- Add up all of your bills and subtract that amount from your total income amount. The amount you are left with can be divided up in the remaining categories. Make sure savings gets some!
- Next to the other category names, write a budget amount. I would be very conservative and realistic to start with. You could budget for $20 less than what you spent last month to start, or you may even want to only set a budget amount for certain categories to start with.
- Double check your math and make sure your bills and other categories add up to less or equal to your income amount.
- Once the month begins, record each and every purchase on this sheet under the appropriate category. Do your best to stay under the budget you set, but don’t beat yourself up if you end up going over. You will want to really track your purchases for the first few months, especially, to understand your spending habits. When you record every purchase, you can total up at the end of each week and see how much you have remaining to stay on budget.
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This system is so simple, but also so effective. By recording every purchase you make, you can see where you money is going and where you spend the most of it. You can take the paper with you and record purchases right when you make them, total out at the end of each day, or catch up weekly.
How to use the planner:
- Get your FREE Budget Planner here.
- Fill out the first page with your goals for the year.
- Use each month’s budget page to write out your budget for each category and what you actually spend. (Do this at the end of each month for the upcoming month)
- Try the savings tip for each month and repeat the tips that work best for you.
- Review each month at the end of the month, and make adjustments as needed for the next month.
- At the end of the year, fill out the yearly budget recap page. You’ll see what worked, what you can improve on, celebrate reaching your goals, and make new goals for the next year.
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Best Budgeting Tips:
- Get your spouse/partner on board. Have weekly or monthly meetings and discuss your goals, go over what worked the previous month, and what you want to improve on next month.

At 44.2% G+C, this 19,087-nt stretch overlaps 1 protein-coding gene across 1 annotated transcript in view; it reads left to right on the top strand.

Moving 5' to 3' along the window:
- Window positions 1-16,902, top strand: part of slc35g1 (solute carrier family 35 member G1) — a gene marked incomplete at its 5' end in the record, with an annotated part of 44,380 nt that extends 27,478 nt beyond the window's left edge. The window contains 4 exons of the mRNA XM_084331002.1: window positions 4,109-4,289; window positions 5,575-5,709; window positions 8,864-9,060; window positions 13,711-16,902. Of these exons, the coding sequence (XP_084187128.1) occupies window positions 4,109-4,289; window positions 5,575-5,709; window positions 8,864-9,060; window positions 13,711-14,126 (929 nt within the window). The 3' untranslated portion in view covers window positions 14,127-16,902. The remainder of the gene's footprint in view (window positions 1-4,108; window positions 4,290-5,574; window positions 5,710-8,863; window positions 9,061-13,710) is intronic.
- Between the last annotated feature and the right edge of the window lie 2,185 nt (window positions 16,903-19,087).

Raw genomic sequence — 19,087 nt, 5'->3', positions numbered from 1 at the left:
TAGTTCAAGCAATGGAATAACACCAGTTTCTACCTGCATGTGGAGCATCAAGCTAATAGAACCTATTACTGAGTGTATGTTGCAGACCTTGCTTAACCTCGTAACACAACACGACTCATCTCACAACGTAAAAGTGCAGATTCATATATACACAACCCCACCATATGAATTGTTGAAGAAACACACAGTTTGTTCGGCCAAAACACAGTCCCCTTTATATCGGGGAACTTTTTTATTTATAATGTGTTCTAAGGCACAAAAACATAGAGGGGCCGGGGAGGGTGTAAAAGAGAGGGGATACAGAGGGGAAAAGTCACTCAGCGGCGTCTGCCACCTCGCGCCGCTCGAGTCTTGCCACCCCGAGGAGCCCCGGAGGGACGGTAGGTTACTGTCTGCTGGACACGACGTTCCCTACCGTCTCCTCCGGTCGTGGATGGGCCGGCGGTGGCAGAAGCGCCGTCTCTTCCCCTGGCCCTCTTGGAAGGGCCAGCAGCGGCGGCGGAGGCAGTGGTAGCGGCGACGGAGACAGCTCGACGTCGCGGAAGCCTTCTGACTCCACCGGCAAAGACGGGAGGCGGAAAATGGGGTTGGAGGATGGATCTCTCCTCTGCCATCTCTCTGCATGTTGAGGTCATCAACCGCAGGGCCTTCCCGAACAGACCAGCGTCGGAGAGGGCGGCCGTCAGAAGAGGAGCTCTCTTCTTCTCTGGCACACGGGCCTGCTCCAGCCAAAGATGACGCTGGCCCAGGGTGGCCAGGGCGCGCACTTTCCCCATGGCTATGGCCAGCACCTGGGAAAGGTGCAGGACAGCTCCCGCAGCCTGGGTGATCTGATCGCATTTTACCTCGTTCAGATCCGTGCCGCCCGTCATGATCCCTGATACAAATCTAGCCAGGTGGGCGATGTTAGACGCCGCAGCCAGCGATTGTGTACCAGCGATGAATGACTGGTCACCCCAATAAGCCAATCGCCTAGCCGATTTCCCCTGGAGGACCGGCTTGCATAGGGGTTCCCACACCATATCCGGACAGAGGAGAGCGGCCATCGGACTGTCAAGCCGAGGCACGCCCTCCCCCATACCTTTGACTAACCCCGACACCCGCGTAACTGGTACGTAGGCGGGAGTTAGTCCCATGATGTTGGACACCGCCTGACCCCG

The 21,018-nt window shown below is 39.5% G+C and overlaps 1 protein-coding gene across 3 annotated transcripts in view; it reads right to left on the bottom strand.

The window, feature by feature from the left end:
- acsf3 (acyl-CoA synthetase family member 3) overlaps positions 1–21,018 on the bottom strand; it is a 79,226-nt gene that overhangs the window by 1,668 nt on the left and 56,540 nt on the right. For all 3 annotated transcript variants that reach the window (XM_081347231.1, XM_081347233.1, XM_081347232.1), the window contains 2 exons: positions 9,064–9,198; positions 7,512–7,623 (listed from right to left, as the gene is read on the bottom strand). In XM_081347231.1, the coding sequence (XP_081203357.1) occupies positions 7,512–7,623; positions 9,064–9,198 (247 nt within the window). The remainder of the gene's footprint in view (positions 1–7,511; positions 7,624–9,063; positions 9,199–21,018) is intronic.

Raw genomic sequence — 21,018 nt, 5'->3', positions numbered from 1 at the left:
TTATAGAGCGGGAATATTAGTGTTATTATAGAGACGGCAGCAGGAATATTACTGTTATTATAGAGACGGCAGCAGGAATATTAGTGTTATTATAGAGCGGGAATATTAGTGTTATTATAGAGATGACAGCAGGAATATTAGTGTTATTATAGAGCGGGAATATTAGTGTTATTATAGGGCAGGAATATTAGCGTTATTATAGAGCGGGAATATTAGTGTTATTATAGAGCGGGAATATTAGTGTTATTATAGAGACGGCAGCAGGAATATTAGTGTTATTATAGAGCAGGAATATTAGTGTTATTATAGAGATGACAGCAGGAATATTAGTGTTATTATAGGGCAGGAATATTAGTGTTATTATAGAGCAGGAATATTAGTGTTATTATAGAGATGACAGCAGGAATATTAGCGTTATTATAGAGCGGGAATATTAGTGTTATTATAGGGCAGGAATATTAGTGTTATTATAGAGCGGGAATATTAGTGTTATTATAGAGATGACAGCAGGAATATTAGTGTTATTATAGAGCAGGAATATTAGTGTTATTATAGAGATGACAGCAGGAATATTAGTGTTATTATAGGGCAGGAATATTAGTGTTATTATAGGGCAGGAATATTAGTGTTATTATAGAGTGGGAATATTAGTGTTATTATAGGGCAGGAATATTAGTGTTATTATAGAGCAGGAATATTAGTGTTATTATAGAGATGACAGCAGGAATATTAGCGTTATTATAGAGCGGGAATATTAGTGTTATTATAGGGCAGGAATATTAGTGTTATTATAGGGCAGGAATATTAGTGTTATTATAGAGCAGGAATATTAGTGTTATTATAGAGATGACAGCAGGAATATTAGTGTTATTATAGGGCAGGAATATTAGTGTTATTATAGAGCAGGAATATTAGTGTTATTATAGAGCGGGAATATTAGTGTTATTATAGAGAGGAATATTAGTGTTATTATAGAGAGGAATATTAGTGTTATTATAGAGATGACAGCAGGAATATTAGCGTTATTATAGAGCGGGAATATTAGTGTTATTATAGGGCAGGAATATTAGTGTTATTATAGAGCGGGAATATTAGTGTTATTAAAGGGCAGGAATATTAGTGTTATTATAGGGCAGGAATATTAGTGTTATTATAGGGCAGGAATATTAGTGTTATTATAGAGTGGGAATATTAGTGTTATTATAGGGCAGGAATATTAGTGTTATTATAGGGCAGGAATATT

- Be realistic. Especially the first few months. The quickest way to break your budget, get discouraged, and quit altogether is to make unrealistic goals and expectations for yourself. If you are used to eating out 3 times a week and spend $200 eating out each week, don’t plan to cook every meal the whole month and spend $0 eating out. Try to reduce that category by $50, and cook one more meal at home each week.
- Don’t beat yourself up if you go over. We break our budget more often than I would like. If you get frustrated with yourself, you’ll be tempted to give up because “you just aren’t good at budgeting.” No one is good at budgeting, not at first. It’s a skill that has to be worked on constantly and develops over time.
- Celebrate when you stay under budget and when you reach your goals. Don’t let these huge accomplishments go unnoticed. Celebrate with a date night, a fancy dessert, or a small treat for yourselves.
- Keep your budget in plain sight. Make a couple of copies if you need to. Have one in your purse, one at your work station, keep a picture on your phone, and on the fridge. Whatever it takes to remind you of your budget.
- Try a savings app! I’m a pen and paper kind of person, but I know saving apps work for a lot of people.
- Just keep working hard and stick with it! It’s so easy to give up. People give up on their budget every day. Be part of the minority that sticks with it, keeps going when it’s hard, and feels successful and proud at the end of each month and at the end of the year.